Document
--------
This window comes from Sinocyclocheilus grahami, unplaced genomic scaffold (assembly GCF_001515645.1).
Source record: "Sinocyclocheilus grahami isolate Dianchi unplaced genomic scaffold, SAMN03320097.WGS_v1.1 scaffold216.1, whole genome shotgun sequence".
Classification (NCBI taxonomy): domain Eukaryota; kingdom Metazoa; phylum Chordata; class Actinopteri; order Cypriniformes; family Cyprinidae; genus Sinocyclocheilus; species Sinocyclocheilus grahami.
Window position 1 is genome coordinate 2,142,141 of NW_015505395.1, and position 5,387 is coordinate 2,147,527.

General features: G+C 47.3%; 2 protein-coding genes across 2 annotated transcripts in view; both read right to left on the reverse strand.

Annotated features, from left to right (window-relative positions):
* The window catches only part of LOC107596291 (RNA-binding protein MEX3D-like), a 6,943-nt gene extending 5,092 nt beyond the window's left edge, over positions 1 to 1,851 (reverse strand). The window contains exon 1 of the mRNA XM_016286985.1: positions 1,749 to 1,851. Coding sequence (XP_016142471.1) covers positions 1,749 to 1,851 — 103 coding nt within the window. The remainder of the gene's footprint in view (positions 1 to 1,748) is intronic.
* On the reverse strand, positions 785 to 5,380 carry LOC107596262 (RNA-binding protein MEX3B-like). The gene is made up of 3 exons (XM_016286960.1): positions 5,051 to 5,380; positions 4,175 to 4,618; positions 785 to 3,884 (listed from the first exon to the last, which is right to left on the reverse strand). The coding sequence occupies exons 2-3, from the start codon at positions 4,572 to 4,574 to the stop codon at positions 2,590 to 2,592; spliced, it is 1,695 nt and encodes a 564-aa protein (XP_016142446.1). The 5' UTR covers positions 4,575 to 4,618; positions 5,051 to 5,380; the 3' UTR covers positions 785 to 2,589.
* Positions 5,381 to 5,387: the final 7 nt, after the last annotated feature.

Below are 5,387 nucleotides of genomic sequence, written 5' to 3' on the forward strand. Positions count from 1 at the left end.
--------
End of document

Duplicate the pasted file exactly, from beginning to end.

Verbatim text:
This window comes from Sinocyclocheilus grahami, unplaced genomic scaffold (assembly GCF_001515645.1).
Source record: "Sinocyclocheilus grahami isolate Dianchi unplaced genomic scaffold, SAMN03320097.WGS_v1.1 scaffold216.1, whole genome shotgun sequence".
Classification (NCBI taxonomy): domain Eukaryota; kingdom Metazoa; phylum Chordata; class Actinopteri; order Cypriniformes; family Cyprinidae; genus Sinocyclocheilus; species Sinocyclocheilus grahami.
Window position 1 is genome coordinate 2,142,141 of NW_015505395.1, and position 5,387 is coordinate 2,147,527.

General features: G+C 47.3%; 2 protein-coding genes across 2 annotated transcripts in view; both read right to left on the reverse strand.

Annotated features, from left to right (window-relative positions):
* The window catches only part of LOC107596291 (RNA-binding protein MEX3D-like), a 6,943-nt gene extending 5,092 nt beyond the window's left edge, over positions 1 to 1,851 (reverse strand). The window contains exon 1 of the mRNA XM_016286985.1: positions 1,749 to 1,851. Coding sequence (XP_016142471.1) covers positions 1,749 to 1,851 — 103 coding nt within the window. The remainder of the gene's footprint in view (positions 1 to 1,748) is intronic.
* On the reverse strand, positions 785 to 5,380 carry LOC107596262 (RNA-binding protein MEX3B-like). The gene is made up of 3 exons (XM_016286960.1): positions 5,051 to 5,380; positions 4,175 to 4,618; positions 785 to 3,884 (listed from the first exon to the last, which is right to left on the reverse strand). The coding sequence occupies exons 2-3, from the start codon at positions 4,572 to 4,574 to the stop codon at positions 2,590 to 2,592; spliced, it is 1,695 nt and encodes a 564-aa protein (XP_016142446.1). The 5' UTR covers positions 4,575 to 4,618; positions 5,051 to 5,380; the 3' UTR covers positions 785 to 2,589.
* Positions 5,381 to 5,387: the final 7 nt, after the last annotated feature.

Below are 5,387 nucleotides of genomic sequence, written 5' to 3' on the forward strand. Positions count from 1 at the left end.